The world on their plate: Native youth prepare for culinary careers

Published in Indian Country Today in October 2007.

Orson Patterson and kids like him are the future,” said chef, cookbook author and photographer Lois Ellen Frank, Kiowa. Patterson, Navajo, shown left with Frank, assisted her during her indigenous-foods demonstration at the Santa Fe Wine & Chile Fiesta, a prestigious fall showcase for fine food and wine in Santa Fe, New Mexico.

Patterson is one of several Native students who recently earned a professional chef’s certification from Santa Fe Community College (SFCC). He’s also working toward an associate of arts degree from the school and, with the recommendation of the culinary arts program’s lead instructor, Michelle Roetzer, has just earned a spot as a banquet chef at Pointe South Mountain Resort, a Phoenix-area luxury vacation spot.

Boyd Howeya, Acoma Pueblo, and Franklin George, Navajo, also earned their credentials while working in SFCC’s well-appointed kitchens with Roetzer. She placed Howeya with an adventure-travel outfitter in Alaska, and George at a high-end restaurant in Sandia Pueblo’s casino.

“The food industry provides viable careers,” said Frank, who is a proprietor, along with chef Walter Whitewater, Navajo, of Red Mesa Cuisine, an indigenous-foods catering company. Frank also noted the recent drop in diabetes cases on the Tohono O’odham Reservation following the re-introduction of the community’s heritage foods. “Working with our Native foods is integrally tied to identity and to health,” she said. “How can we be as healthy as possible?”

With diabetes, heart disease, hypertension and other illnesses rising on reservations, cooking classes provided needed health information, says Roetzer. “The students learn to cook healthy, affordable meals for their families, and they develop a great skill set that can lead to a career,” she said.

Recent SFCC graduates have begun mentoring other young Native chefs-in-training. One 19-year-old Navajo enrolled at the college credited Franklin George with encouraging him. “I didn’t expect I could learn to cook so well,” the young man marveled. “So far, my favorite cuisines are Chinese and Mexican, but I’ve also learned Russian, Spanish, Brazilian and a lot more.”

The trick to good cooking? “Common sense, of course,” he responded. “But you’ve also got to be able to cook by feel and to eyeball the amounts of ingredients you need without measuring. Then you have to be creative when you arrange the food on the plate, because people eat with their eyes first. They see the food, then they taste it.”

The day Indian Country Today visited the college, he and a dozen other students were learning to make Tunisian dishes, including Debla, a dessert pasta that is cut into inch-wide ribbons, rolled up, deep-fried and drizzled with a lemon-honey. Standing at one of the kitchen’s long butcher-block-topped tables, he cracked eggs into the flour, added oil and water (without measuring, naturally) and began to knead the golden dough.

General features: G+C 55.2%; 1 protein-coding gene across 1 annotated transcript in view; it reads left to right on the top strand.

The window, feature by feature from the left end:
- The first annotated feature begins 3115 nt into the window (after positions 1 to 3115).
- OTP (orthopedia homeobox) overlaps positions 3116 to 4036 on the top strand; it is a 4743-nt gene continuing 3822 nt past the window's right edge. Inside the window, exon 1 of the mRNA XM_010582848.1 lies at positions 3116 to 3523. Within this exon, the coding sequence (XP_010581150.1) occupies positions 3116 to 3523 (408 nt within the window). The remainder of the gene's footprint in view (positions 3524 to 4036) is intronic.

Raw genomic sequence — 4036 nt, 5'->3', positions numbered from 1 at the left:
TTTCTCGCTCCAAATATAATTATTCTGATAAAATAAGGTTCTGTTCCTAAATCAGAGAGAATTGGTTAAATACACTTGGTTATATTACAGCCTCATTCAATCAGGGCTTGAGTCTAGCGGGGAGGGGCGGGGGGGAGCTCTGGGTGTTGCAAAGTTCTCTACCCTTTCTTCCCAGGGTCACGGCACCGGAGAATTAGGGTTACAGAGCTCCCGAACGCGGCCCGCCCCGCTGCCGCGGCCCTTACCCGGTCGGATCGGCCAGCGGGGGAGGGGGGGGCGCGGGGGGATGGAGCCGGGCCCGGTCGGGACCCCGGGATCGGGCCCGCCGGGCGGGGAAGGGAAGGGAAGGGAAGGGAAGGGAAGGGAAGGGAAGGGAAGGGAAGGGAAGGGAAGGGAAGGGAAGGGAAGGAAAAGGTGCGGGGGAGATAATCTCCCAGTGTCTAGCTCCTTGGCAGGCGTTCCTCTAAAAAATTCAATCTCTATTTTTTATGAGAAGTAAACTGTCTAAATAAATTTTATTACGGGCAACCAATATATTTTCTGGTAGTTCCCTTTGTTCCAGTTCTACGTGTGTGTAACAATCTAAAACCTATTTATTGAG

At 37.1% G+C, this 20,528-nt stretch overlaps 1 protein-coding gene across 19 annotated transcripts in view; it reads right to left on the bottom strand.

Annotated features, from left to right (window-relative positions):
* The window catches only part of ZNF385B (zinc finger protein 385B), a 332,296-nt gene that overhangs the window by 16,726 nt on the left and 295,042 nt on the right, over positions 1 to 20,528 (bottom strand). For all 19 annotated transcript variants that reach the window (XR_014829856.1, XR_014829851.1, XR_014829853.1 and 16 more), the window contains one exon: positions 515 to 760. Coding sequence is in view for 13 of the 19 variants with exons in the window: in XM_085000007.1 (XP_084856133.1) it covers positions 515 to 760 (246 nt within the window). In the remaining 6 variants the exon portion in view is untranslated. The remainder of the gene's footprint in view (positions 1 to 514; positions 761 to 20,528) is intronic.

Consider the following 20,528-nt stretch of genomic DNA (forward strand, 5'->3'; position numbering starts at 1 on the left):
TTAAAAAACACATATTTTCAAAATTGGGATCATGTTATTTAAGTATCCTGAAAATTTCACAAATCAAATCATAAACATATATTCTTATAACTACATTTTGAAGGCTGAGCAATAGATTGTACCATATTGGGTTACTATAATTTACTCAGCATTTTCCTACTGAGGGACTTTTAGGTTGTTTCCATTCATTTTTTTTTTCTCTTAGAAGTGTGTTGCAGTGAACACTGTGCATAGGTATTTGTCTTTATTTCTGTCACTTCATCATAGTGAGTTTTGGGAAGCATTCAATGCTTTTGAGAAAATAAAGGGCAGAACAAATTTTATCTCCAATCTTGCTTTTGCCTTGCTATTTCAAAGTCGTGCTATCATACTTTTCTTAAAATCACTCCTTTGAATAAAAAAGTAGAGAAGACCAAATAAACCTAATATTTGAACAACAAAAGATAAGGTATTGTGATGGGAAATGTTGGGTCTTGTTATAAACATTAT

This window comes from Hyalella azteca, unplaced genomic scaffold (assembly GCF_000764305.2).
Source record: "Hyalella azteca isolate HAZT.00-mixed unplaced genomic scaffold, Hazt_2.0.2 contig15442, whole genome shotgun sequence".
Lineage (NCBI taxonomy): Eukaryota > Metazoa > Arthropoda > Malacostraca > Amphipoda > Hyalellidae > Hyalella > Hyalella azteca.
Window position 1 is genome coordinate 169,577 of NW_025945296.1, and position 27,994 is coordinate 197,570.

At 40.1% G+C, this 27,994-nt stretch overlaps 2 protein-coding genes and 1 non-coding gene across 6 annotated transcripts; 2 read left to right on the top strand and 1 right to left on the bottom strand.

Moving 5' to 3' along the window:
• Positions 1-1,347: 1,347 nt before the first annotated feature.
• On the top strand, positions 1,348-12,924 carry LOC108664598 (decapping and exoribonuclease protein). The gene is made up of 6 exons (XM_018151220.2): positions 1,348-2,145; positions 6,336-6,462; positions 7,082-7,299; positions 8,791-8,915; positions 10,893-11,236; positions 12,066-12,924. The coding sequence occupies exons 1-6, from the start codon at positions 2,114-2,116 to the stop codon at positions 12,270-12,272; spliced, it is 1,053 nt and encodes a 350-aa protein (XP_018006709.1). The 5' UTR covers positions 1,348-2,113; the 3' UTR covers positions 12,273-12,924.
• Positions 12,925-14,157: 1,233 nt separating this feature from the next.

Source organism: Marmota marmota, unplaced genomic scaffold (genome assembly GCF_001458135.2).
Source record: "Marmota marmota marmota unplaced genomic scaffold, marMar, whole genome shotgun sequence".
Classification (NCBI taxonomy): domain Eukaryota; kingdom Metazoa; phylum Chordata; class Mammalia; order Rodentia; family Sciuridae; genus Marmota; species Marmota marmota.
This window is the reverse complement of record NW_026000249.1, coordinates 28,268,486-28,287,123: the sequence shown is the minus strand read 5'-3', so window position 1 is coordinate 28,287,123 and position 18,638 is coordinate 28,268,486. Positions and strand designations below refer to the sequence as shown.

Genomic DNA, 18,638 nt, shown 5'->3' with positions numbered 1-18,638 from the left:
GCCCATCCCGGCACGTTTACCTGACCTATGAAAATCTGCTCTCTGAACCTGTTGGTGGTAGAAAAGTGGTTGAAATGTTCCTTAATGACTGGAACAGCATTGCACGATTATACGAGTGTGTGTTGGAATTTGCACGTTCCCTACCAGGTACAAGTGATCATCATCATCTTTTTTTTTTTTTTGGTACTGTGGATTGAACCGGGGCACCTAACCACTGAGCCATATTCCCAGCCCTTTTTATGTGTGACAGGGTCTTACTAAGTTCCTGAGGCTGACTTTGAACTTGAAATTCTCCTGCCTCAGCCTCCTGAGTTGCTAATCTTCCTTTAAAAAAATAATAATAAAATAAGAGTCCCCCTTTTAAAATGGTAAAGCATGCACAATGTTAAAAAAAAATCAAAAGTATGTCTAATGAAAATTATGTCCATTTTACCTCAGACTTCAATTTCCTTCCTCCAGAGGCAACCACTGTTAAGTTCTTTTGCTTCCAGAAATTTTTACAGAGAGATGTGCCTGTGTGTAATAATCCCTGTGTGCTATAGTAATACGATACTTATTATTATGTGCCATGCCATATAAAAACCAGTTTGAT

Roetzer, former executive chef at the elegant Café Central in El Paso, shown far left, called the Native students’ work life-changing — for them and for her. “I may have helped,” she said, “but they were the ones who showed up every day, worked hard and were positive no matter what. They touched my heart.”

Roetzer, a high-energy woman who helped raise three stepdaughters, is thrilled and, she confesses, a bit sad when each of her students graduates. “It’s an emotional rollercoaster,” she said. She’s as proud as any parent of their accomplishments but knows she’ll miss them as they make their way in the world. On the other hand, the walls of her office behind the kitchen were decorated with photos of students and post cards from their travels, so perhaps they won’t forget where they first learned to cook after all.


Indian Country Today spoke to Orson Patterson about his training and his plans.

Indian Country Today: Was there a moment when you knew you wanted to become a chef?
Orson Patterson: It was when I tasted Michelle’s Chicken Cordon Bleu. You wrap a boneless, skinless chicken breast around prosciutto and cheese, sear it in a pan for a nice brown color then finish it in the oven. I still like to make it for myself.

ICT: Learning to be a culinary professional is tough work. What kept you going?
OP: We learned so many cuisines, and Michelle taught us about the cultures as well as the recipes, so my eyes were opened to the world through food.

ICT: You’re pretty busy these days.
OP: Yes, I just got back from Phoenix, where I went through orientation at Pointe South. Today I had Lois’s event here in Santa Fe, and the day after tomorrow, I’ll be back in Arizona to start my job.

ICT: What will you be doing?
OP: As a banquet chef, I’ll do on-premises catering for big events like weddings and conventions.

ICT: Where do you see yourself in a few years?
OP: I’d like to be a sous chef. For that to happen, I’ll need to keep gaining experience. Eventually, I want to work up to being an executive chef.

ICT: As your career progresses, do you see yourself helping develop other Native chefs?
OP: Someday, I’d like to go back to Crownpoint [New Mexico], where I graduated from high school in 2006, and start an after-school culinary program for youth on the reservation. It would be a way to build self-esteem and pride. Native foods would be part of that. I’d teach students to appreciate our traditions instead of hip-hop and all the other things they get involved with instead. It’s important for us to know our origins and to go back to the old foods.

For more information on learning to be a chef at Santa Fe Community College, go to www.sfccnm.edu and search for “Culinary Arts Program” or call (505)428-1435.

c. Stephanie Woodard.